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The Grant Family and Pitchford Hall

A Recent History of the Grant family, in the words of the Reverend Antony Grant, son of Robin Grant, the previous owner of Pitchford Hall.
The three people most closely associated with Pitchford in the last century were General Sir Charles Grant and his wife Lady Sybil – and their only son, my Father, Robin.

My grandfather Charlie was always the perfect gentleman, Harrow and the Guards, elegant, absolutely charming to women. He inherited Pitchford from his mother, the wife of another General, and Pitchford was very much his beloved home, were he was brought up with his twin brother, who was killed in South Africa. Charlie in civil life had a little two-seater, and drove around with the back filled with guns and fishing rods.

As a young officer he married Lady Sybil, daughter of the Earl of Rosebery and his wife Hannah Rothschild. Neither of her parents knew much about parenting, and so Lady Sybil made sure that Robin their only son didn’t get much of it either. She hated babies in general, specially her son, said babies made her fat. Robin was largely brought up by his widowed grandfather Lord Rosebery, but he took after his engineer grandfather, and his ½ Jewish mother. Sybil and Charlie, his parents, couldn’t see him as public school boy or guardee, and put him into the Royal Navy where he started at Osborne at 16, a very tough life indeed. Robin was turned into a hard swearer, hard-drinker, women-chaser, who liked to put on a fake Jewish accent – no doubt to annoy his mother who was into denial about her own Jewishness. She was fascinated by all things Scottish, and arranged for her husband Charlie to be buried in the Highlands.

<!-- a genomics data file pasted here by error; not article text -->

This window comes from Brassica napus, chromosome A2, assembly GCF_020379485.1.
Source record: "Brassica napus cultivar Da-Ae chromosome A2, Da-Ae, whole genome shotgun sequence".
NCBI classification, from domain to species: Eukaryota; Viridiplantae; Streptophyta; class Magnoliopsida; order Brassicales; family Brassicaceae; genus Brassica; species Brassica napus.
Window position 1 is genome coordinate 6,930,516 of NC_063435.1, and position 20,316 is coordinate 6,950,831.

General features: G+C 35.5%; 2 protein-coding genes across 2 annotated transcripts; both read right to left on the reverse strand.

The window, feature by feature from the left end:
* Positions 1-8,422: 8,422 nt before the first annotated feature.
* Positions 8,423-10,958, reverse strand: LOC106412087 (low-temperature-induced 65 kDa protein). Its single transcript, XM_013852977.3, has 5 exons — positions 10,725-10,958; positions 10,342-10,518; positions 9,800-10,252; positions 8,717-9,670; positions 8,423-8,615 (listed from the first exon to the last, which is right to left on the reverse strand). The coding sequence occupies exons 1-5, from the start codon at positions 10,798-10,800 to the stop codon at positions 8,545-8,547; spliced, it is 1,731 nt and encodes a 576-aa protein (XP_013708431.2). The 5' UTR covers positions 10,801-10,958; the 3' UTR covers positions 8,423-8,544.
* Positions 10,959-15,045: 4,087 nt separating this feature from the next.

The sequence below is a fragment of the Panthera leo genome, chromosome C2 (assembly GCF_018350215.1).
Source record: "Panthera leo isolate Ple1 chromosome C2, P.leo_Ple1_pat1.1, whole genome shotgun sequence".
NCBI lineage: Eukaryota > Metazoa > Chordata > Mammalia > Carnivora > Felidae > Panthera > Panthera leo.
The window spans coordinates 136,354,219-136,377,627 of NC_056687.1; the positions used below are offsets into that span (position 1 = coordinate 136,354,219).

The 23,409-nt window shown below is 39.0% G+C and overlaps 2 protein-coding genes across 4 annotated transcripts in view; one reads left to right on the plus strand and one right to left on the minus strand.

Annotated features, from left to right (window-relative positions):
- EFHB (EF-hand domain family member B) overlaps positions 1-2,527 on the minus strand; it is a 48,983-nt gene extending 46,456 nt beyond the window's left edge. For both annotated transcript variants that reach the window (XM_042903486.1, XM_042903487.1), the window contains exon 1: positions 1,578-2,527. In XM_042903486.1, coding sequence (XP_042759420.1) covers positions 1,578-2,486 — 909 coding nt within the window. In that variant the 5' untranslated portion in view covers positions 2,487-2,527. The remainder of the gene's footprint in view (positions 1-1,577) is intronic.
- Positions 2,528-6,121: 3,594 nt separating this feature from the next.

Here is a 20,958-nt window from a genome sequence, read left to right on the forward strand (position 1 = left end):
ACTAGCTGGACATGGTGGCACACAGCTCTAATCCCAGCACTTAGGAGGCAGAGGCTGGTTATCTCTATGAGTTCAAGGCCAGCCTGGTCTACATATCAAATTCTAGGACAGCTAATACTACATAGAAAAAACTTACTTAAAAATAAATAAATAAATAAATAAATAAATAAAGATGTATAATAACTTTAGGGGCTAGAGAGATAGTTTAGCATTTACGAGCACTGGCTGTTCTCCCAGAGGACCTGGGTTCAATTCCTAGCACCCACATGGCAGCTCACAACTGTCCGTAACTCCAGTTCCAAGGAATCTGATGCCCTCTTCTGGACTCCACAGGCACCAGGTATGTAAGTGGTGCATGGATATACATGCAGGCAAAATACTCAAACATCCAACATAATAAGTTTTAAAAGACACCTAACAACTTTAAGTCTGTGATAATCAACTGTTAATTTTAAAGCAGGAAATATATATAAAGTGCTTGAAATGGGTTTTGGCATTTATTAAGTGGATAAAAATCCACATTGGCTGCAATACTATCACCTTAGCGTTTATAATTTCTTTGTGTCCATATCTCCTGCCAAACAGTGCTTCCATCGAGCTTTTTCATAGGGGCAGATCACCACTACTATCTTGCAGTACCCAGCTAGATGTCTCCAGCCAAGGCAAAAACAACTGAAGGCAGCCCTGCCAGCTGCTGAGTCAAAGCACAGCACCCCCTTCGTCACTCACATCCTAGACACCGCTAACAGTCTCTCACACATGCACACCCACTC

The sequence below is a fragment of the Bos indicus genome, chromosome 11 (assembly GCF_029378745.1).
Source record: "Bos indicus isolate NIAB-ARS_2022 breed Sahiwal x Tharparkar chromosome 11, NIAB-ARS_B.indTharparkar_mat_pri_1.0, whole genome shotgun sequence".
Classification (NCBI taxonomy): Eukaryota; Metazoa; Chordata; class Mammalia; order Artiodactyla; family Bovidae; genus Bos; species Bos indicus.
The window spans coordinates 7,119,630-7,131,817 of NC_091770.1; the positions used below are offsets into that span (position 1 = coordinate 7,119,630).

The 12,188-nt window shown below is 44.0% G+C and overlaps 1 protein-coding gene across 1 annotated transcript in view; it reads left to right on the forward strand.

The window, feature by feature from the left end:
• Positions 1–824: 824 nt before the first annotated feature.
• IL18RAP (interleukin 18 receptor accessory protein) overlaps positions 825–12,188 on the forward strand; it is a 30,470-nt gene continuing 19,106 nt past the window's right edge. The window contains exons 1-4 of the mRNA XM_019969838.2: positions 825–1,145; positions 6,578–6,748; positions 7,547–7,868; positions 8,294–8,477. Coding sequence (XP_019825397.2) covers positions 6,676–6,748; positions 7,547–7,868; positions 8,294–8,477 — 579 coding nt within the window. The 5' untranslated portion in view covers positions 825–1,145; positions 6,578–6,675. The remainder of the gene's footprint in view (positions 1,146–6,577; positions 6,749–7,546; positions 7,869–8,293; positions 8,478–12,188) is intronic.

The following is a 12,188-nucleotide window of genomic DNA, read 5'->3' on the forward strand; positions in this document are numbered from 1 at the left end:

My father was able to retire from the Royal Navy when he married my mother and made a great success of a small pressure gauge factory in Barnet, North of London. So much so that during world war 2 he was released from the Fleet Air Arm, because Barnet Instruments was essential to the War Effort.

Eventually Barnet Instruments was so successful that Father was able to support two country houses on the proceeds. His mother did her best to make sure he inherited nothing from his father or her. The other country house is Codicote Bury, not too far from his factory at Barnet

Lady Sybil was fascinated too by Gypsies, who she encountered at her other, favourite house, Durdans, Epsom, where the racecourse is, left her for her lifetime by her father Lord Rosebery. The only time I saw her, was her ample backside, veiled in shawls, bending over a fortune tellers stall at Bertram Mills circus. My mother was terrified of Sybil, and we kept well away. Sybil mostly herself lived in a caravan, and, when at Pitchford, in the Orangery. Husband and wife communicated by loudspeaker, and written messages.

While Sybil was alive I saw nothing of her side of the family (she forbade them to see my father and his family), but when I was at Oxford as an undergraduate she died (1955) and my father suggested I drive over. Immediately I saw, and sensed, the magic of the place, which you may well share. All the more special, because I am connected by blood with all the families who have lived there for 4 or 5 hundred years. After my Father died in the house in 1972, after losing a long battle with cancer, people have often smelled his cigar smoke – but not me. The house is magical enough without that.

During his last week Father took delivery of two magnificent sports cars. The second one he was too ill to drive, but not the first. His butler had to force Father’s feet into his shoes. “Am I hurting you, Sir?” Mr Rennison asked. No, Father’s feet were already losing sensation.
My stepmother Barbara telephoned to tell me, the end is near, so I drove through the night to the Shrewsbury nursing home. Father had of course lost a lot of weight, and his face reminded me of photos of his father, the elegant Guardee general.

Father left Pitchford to his wife Barbara’s 2nd daughter Caroline, who with her husband Oliver Colthurst, he rightly judged had the right business sense to run the estate. How pleased he must be that their 2nd daughter and her husband James have even more business sense, essential to set up the house and estate on a proper business basis today.